Sailor Moon Vol. #03: The Man in the Tuxedo Mask -

Anime/Manga Reviews

Mania Grade: C+

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  • Audio Rating: B
  • Video Rating: C-
  • Packaging Rating: B+
  • Menus Rating: C+
  • Extras Rating: N/A
  • Age Rating: 3 & Up
  • Region: 1 - North America
  • Released By: ADV Films
  • MSRP: 14.98
  • Running time: 135
  • Aspect Ratio: 1.33:1
  • Disc Resolution: 480i/p (mixed/unknown)
  • Disc Encoding: MPEG-2
  • Series: Sailor Moon

Sailor Moon Vol. #03: The Man in the Tuxedo Mask

By Chris Beveridge     May 12, 2002
Release Date: June 11, 2002

Sailor Moon Vol. #03: The Man in the Tuxedo Mask
© ADV Films

What They Say
From enchanted cameras to dangerous dollies, the evil forces of the Negaverse will stop at nothing in their efforts to aid Queen Beryl in her plans to conquer the Earth! But when they send a fake Tuxedo Mask to do their dirty work, they make a crucial mistake... because the real Tuxedo Mask doesn't like being imitated! Sailor Moon and her friends have their hands full in the third spectacular collection of Sailor Moon ® on DVD!

The Review!
Sailor Moon continues here with more of what we’ve seen over the past twelve episodes, though with no new character introductions, we get treated to more of the main three Sailor girls getting adjusted to each other and dealing with the problems that crop up from the Negaverse.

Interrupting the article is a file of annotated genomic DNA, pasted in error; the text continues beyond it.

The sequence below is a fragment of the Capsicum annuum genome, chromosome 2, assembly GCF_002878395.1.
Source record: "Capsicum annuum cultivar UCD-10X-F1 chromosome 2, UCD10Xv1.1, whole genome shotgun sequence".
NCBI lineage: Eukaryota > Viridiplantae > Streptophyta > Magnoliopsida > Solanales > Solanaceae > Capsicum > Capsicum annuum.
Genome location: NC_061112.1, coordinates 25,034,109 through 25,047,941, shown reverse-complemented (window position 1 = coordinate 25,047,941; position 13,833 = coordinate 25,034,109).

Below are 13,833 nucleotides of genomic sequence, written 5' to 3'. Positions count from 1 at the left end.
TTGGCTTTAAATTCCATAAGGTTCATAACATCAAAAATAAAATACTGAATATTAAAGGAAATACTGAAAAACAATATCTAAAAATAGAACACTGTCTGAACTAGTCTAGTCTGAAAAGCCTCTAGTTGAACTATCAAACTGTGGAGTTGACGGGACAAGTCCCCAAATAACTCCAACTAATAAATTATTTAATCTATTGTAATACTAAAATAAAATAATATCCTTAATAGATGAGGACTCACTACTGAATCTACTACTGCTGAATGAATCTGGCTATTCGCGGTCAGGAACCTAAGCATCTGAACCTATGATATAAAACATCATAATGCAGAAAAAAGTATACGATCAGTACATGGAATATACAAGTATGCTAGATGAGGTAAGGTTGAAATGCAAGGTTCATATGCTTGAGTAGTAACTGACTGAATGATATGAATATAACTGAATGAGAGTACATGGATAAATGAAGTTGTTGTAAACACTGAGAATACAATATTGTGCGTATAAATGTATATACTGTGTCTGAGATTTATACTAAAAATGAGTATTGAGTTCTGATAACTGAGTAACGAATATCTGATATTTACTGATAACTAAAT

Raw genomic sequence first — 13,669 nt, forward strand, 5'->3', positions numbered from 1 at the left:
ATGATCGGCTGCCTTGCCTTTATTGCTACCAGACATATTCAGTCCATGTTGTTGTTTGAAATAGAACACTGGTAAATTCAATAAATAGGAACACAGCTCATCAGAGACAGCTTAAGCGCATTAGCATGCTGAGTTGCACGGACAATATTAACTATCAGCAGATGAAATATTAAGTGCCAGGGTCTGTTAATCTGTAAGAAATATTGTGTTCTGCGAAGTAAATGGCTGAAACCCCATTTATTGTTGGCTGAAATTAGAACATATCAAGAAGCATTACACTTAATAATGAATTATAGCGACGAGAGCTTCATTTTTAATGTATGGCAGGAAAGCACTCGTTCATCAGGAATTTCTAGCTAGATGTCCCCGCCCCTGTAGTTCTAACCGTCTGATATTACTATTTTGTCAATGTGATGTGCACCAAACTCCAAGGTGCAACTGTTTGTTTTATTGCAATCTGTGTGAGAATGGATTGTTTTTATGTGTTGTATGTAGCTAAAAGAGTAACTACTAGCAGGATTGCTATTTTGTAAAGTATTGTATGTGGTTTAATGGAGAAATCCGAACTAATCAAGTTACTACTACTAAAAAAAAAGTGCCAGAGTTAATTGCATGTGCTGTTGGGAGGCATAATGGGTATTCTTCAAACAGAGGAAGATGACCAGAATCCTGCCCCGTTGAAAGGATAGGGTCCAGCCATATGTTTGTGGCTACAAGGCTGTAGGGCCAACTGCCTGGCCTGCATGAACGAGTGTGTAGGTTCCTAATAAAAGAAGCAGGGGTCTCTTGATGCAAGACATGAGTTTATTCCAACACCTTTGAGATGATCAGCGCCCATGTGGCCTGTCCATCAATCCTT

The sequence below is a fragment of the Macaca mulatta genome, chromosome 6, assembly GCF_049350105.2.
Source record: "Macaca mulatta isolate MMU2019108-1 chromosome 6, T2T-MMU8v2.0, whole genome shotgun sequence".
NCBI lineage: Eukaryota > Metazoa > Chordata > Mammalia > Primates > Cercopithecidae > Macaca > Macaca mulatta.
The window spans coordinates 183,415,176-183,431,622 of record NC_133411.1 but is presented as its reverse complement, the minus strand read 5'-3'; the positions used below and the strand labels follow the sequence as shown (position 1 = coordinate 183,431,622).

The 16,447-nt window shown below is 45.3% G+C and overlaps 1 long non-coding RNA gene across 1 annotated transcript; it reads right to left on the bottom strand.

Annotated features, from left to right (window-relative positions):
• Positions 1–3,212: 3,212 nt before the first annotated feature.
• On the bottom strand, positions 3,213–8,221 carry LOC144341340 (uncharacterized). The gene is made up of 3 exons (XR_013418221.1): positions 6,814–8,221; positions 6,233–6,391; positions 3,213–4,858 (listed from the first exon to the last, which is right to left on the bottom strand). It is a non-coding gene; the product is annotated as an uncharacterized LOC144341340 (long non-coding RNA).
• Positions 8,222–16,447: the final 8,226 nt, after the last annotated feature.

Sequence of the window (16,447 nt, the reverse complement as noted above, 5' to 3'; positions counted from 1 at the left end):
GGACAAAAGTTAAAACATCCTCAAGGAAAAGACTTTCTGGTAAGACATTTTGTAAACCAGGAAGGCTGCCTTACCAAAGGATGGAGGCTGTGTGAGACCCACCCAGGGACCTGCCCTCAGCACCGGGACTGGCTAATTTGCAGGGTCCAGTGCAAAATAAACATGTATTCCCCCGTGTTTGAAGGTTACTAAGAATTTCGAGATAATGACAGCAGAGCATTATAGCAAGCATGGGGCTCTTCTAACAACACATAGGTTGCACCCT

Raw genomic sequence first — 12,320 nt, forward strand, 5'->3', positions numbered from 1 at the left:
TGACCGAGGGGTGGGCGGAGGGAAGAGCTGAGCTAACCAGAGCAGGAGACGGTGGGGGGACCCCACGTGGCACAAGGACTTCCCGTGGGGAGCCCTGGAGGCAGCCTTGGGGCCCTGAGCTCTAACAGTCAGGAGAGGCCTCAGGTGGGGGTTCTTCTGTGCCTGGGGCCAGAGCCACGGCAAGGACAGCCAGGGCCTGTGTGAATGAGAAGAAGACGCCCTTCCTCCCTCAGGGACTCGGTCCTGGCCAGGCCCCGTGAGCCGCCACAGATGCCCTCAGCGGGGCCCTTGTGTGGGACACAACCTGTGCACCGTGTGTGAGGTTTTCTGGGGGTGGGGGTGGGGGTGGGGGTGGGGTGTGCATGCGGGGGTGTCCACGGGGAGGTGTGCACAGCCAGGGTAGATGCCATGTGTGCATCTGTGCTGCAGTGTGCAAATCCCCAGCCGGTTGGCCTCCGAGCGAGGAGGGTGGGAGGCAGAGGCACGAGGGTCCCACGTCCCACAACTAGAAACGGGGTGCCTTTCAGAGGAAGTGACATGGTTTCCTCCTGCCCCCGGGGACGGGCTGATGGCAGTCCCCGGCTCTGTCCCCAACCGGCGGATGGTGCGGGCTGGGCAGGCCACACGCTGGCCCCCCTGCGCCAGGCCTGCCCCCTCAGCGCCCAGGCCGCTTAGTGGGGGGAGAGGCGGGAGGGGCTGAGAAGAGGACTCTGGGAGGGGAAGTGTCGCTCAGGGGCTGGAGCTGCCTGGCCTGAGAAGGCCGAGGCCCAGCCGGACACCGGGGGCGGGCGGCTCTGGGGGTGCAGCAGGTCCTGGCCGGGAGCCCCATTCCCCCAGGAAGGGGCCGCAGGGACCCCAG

For our primary viewing session, we listened to this disc in the only language available, English. Though done back in 1995, the disc has a rather good pro-logic mix to it, with the music being the main beneficiary of it and sending a lot of sounds to the rear speakers. There’s some minor directionality with sound effects and dialogue across the forward soundstage, but the track overall sounds decent with no noticeable dropouts or distortions.

The video drops off from the improvements over the last volume. Mid range shots again prove to be difficult with some of the character faces looking much less defined and hazy as well as some aliasing going on throughout them. Ghosting did continue to seem minimal compared to the first volume though. But the less than defined look of the animation in a number of scenes just didn’t look right. There’s still the usual amount of grain and a low level of cross coloration running through. But again, the show doesn’t have much in the way of a lot of vibrant colors and the backgrounds are done in a fairly minimalist way at times.

The cover for this release continues the nice bright style with the pink shaded hearts set against a starry background while we get Sailor Moon in dominance with Nephrite behind her and Tuxedo Mask coming up from behind. The back cover provides a few small animation shots and a rundown of the show and what it’s all about. Episode titles are listed, but no numbers and there’s no volume numbering either. The insert provides another shot of the cover while the reverse side has some new artwork and lists the episodes as well as the previews on the disc. For the first pressings, a package from the Past & Future expansion set of the collectible card game is included.